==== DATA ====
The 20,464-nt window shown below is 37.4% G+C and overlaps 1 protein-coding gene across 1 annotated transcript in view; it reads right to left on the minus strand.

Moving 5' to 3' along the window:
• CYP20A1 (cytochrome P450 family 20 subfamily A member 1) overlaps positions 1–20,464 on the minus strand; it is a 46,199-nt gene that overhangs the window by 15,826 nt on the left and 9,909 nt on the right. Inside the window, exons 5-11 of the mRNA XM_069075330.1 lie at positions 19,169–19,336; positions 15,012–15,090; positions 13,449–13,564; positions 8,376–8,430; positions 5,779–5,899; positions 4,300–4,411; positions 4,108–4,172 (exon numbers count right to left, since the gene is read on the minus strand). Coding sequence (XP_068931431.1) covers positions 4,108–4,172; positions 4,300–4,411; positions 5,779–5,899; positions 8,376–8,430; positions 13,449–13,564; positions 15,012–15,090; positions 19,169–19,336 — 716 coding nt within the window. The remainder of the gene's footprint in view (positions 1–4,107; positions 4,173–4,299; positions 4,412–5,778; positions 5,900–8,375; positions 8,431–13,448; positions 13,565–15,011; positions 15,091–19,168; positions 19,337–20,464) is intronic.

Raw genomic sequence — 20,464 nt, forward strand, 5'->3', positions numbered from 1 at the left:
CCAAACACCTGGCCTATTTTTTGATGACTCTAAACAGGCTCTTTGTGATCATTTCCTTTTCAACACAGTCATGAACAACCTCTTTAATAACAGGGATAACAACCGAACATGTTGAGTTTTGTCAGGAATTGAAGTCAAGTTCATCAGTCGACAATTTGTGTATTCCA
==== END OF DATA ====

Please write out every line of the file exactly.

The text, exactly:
The 20,464-nt window shown below is 37.4% G+C and overlaps 1 protein-coding gene across 1 annotated transcript in view; it reads right to left on the minus strand.

Moving 5' to 3' along the window:
• CYP20A1 (cytochrome P450 family 20 subfamily A member 1) overlaps positions 1–20,464 on the minus strand; it is a 46,199-nt gene that overhangs the window by 15,826 nt on the left and 9,909 nt on the right. Inside the window, exons 5-11 of the mRNA XM_069075330.1 lie at positions 19,169–19,336; positions 15,012–15,090; positions 13,449–13,564; positions 8,376–8,430; positions 5,779–5,899; positions 4,300–4,411; positions 4,108–4,172 (exon numbers count right to left, since the gene is read on the minus strand). Coding sequence (XP_068931431.1) covers positions 4,108–4,172; positions 4,300–4,411; positions 5,779–5,899; positions 8,376–8,430; positions 13,449–13,564; positions 15,012–15,090; positions 19,169–19,336 — 716 coding nt within the window. The remainder of the gene's footprint in view (positions 1–4,107; positions 4,173–4,299; positions 4,412–5,778; positions 5,900–8,375; positions 8,431–13,448; positions 13,565–15,011; positions 15,091–19,168; positions 19,337–20,464) is intronic.

Raw genomic sequence — 20,464 nt, forward strand, 5'->3', positions numbered from 1 at the left:
CCAAACACCTGGCCTATTTTTTGATGACTCTAAACAGGCTCTTTGTGATCATTTCCTTTTCAACACAGTCATGAACAACCTCTTTAATAACAGGGATAACAACCGAACATGTTGAGTTTTGTCAGGAATTGAAGTCAAGTTCATCAGTCGACAATTTGTGTATTCCA